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New Crofton Home Owners – Taming Your Yard (Part 1)

Crofton Maryland Real Estate often translates into “established” neighborhoods.  This means extensive shrub and flower beds as well as mature trees and shrubs already in place – maybe even a few overgrown plants in need of pruning or removal. 

Overgrown Shrubbery

For the sake of this series, I’m going to assume your established yard has a healthy lawn and no overgrown shrubs or trees.  Hopefully they were well-manicured when you purchased your Crofton home or, in some cases, you may need to address those issues before taking on other chores in your yard.

Just this one paragraph for new homeowners on removing overgrown shrubs:   Even when Larry and I were much younger, we usually hired someone else to do this for us.  Some of my neighbors have removed overgrown shrubs by looping a heavy cable, chain or rope around the base of the shrub and hooking the other end to the bumper of a pick-up truck.  There’s no labor-free way to achieve this.  As to excess trees, you probably should hire a professional – assuming you don’t want to risk it falling on your house or a bystander.

Taming Your Yard

P4220020If this is your first Spring in your Crofton home, you’re probably looking around your yard and trying to decide what to do about all that “stuff” growing in the shrubbery and flower beds.  The natural assumption to a gardening Newbie is that these plants are weeds – they’re certainly spreading like weeds.

Those plants growing in your beds are not necessarily weeds, however.  In this photo, the green plants are pachysandra – a hardy ground cover that grows well in shady locations.  I happen to be a pachysandra fan, at least when it’s used in moderation, but it does develop underground roots that eventually spread beyond the area you originally intended.  That’s what happened here, in my yard.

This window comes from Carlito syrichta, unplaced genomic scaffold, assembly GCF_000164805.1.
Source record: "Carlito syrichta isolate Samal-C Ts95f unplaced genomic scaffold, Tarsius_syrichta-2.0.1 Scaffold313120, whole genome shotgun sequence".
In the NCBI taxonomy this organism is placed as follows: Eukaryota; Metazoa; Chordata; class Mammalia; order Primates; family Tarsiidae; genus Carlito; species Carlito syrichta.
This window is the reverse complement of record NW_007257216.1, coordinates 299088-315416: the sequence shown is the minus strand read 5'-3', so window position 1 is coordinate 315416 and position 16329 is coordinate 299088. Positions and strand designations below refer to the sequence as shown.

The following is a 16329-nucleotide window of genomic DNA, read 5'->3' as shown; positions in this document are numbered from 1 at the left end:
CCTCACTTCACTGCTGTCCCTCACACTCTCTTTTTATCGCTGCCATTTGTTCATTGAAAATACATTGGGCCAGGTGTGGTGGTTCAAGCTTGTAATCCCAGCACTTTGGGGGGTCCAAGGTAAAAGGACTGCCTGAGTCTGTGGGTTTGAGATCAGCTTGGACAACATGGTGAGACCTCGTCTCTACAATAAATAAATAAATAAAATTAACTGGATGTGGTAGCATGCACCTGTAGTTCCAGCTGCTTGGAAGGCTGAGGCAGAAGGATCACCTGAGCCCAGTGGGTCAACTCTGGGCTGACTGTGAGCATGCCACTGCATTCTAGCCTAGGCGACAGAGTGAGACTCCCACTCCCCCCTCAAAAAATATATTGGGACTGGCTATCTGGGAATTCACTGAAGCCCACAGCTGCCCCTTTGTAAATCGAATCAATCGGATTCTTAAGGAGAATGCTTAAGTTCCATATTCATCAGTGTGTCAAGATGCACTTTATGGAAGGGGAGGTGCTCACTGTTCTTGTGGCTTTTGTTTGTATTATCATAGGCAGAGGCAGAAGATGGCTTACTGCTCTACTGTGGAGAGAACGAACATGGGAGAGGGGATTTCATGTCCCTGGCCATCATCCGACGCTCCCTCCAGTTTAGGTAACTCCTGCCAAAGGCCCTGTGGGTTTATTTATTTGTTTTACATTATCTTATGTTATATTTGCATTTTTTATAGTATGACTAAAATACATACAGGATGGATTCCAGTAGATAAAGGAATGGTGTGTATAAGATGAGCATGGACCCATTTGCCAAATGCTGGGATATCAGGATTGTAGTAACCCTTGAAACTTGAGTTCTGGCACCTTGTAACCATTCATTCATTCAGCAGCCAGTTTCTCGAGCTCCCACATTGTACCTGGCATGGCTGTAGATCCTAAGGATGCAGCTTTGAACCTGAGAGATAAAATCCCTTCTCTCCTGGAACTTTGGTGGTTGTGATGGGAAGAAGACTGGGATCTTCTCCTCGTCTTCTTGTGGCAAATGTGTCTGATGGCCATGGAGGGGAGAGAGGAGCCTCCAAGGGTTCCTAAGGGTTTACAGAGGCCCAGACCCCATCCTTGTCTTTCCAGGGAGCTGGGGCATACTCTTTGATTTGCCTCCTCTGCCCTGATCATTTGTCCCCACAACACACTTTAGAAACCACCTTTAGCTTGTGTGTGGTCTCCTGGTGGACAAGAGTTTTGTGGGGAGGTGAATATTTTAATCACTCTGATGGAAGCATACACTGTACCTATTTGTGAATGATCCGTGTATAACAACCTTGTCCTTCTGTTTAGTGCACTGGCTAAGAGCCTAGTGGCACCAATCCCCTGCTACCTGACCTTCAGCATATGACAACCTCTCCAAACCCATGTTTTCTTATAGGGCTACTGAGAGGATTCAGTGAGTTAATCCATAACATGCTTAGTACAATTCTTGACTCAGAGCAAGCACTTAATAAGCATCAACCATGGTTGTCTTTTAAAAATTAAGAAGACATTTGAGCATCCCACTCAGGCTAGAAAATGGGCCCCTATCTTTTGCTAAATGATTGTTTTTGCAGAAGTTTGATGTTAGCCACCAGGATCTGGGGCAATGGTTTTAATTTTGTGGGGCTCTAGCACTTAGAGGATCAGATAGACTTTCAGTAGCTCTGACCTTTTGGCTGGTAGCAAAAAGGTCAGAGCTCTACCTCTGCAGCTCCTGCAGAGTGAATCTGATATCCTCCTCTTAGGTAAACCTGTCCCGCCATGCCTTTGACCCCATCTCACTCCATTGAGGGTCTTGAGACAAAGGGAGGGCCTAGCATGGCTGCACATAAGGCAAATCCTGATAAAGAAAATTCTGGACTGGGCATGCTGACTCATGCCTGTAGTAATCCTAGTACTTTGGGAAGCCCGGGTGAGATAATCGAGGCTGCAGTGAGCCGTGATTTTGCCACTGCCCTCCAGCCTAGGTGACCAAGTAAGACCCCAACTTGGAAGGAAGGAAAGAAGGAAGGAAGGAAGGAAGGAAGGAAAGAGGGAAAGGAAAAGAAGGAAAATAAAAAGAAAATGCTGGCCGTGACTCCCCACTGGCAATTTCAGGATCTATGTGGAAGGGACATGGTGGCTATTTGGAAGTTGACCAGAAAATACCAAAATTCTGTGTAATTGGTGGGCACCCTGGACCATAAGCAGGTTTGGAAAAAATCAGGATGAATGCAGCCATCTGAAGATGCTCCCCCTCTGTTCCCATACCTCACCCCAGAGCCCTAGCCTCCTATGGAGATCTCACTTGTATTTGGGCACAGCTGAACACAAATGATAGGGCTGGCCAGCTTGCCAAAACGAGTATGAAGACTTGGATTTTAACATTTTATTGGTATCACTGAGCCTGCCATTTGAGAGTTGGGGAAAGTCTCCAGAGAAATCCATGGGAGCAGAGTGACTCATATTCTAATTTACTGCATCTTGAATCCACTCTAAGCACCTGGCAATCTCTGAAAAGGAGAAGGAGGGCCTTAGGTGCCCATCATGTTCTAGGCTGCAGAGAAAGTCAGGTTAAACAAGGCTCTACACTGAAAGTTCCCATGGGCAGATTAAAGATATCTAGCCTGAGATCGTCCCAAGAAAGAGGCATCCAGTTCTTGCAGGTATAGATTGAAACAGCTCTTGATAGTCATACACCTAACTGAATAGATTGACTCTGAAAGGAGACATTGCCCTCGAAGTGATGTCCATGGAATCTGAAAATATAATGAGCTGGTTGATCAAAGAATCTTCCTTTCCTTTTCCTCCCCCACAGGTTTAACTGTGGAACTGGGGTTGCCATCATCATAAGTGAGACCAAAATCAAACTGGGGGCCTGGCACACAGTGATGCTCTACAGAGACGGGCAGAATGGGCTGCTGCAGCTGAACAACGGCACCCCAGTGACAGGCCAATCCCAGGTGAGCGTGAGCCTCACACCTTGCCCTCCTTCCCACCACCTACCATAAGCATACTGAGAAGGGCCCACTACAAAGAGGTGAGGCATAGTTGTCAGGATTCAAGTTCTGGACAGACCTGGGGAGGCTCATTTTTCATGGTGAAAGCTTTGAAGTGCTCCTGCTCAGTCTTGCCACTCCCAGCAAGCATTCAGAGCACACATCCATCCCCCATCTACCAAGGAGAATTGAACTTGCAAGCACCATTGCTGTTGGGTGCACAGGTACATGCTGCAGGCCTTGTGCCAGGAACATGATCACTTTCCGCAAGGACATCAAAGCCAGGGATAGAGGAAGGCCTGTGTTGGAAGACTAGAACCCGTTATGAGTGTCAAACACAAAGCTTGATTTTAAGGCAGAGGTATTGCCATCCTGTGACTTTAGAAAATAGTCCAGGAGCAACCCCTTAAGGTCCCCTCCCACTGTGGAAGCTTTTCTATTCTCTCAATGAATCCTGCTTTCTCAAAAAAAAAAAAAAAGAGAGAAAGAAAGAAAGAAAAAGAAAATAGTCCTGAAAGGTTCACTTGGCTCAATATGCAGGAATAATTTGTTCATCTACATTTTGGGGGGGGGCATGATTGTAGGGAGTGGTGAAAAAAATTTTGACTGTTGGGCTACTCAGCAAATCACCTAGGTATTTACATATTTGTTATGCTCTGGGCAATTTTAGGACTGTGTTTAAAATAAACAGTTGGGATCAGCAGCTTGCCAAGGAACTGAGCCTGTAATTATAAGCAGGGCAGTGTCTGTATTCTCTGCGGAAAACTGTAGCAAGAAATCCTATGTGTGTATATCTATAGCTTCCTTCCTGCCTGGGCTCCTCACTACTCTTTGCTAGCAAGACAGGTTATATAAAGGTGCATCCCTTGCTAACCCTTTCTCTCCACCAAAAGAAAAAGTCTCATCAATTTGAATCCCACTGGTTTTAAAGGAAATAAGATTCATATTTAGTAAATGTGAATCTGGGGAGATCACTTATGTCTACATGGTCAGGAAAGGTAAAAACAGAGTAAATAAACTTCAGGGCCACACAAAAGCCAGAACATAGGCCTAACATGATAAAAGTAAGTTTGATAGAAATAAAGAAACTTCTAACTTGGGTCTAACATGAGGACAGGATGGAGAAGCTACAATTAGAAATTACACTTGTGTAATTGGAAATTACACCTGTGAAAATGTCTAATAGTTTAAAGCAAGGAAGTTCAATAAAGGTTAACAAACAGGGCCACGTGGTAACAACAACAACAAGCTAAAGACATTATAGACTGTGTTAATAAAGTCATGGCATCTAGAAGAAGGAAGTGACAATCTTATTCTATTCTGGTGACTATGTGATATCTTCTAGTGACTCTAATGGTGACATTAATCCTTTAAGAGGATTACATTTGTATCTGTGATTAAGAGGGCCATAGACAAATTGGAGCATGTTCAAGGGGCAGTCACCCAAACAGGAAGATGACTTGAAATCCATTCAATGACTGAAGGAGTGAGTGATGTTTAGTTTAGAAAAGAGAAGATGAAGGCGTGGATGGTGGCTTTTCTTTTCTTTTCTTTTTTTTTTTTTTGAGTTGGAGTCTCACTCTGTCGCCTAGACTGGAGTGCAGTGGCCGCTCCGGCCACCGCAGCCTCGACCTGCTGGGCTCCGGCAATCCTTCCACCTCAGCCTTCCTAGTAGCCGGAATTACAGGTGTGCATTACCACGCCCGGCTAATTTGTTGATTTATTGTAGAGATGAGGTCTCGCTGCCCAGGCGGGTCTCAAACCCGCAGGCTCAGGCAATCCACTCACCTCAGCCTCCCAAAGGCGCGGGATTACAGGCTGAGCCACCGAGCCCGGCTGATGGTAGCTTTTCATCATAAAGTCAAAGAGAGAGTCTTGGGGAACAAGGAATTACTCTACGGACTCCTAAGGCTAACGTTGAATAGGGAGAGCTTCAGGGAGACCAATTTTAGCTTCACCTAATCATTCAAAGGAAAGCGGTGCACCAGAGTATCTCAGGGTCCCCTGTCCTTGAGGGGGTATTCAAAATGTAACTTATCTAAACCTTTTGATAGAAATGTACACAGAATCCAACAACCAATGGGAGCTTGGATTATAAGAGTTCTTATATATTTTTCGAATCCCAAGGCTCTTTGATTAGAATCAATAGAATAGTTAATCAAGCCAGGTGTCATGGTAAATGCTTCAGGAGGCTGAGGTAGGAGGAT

The red-leaf plants in the photo are Japanese red maple trees that are “volunteers”, growing from the roots of this tree.  

Does this mean you should feel guilty about removing these plants?  Of course not!  It’s your yard now, and you can choose to remove them entirely or make any other changes to your landscaping.  Existing plants probably do need taming, however – now and every Spring.

Pachysandra removedRemoving pachysandra that’s growing around the roots of shrubbery or creeping into the lawn is usually my first step, each Spring, after raking leaves out of the beds. In this case, I removed it from around the tree, along with stray shoots that were growing between the hostas pictured on the right.  You can discard the pachysandra you remove, or you may wish to plant some of it elsewhere.  

As to the baby red maple trees, I usually save them until friends or relatives come by, and they’re thrilled to take one home for planting in their own yards. These trees are very expensive when you purchase them at a plant nursery. 

The finishing touch, after the surplus plants are removed, will be a 3–4 inch layer of hardwood mulch to cover the dirt and soaker hose.  Since I keep up with my yard on a regular basis, I can normally tame my back yard in a day, my front yard in another day, and the two sides on the third day – even at the slow pace of someone my age.  Thirty years ago, I would have gotten this done AND had time to go watch my sons’ baseball game the same day.

When you buy a home, you’ll want to put your own stamp on the landscaping, whether your home is located in an established neighborhood or newer one.  There are advantages to each of course:

I’ve been taking pictures as I go, this year, so I can create a series of posts for new home owners in Crofton who may feel a bit overwhelmed at the prospect of taming your yard before summer.

Coming soon:

These topics will be linked to the articles once they are posted online.



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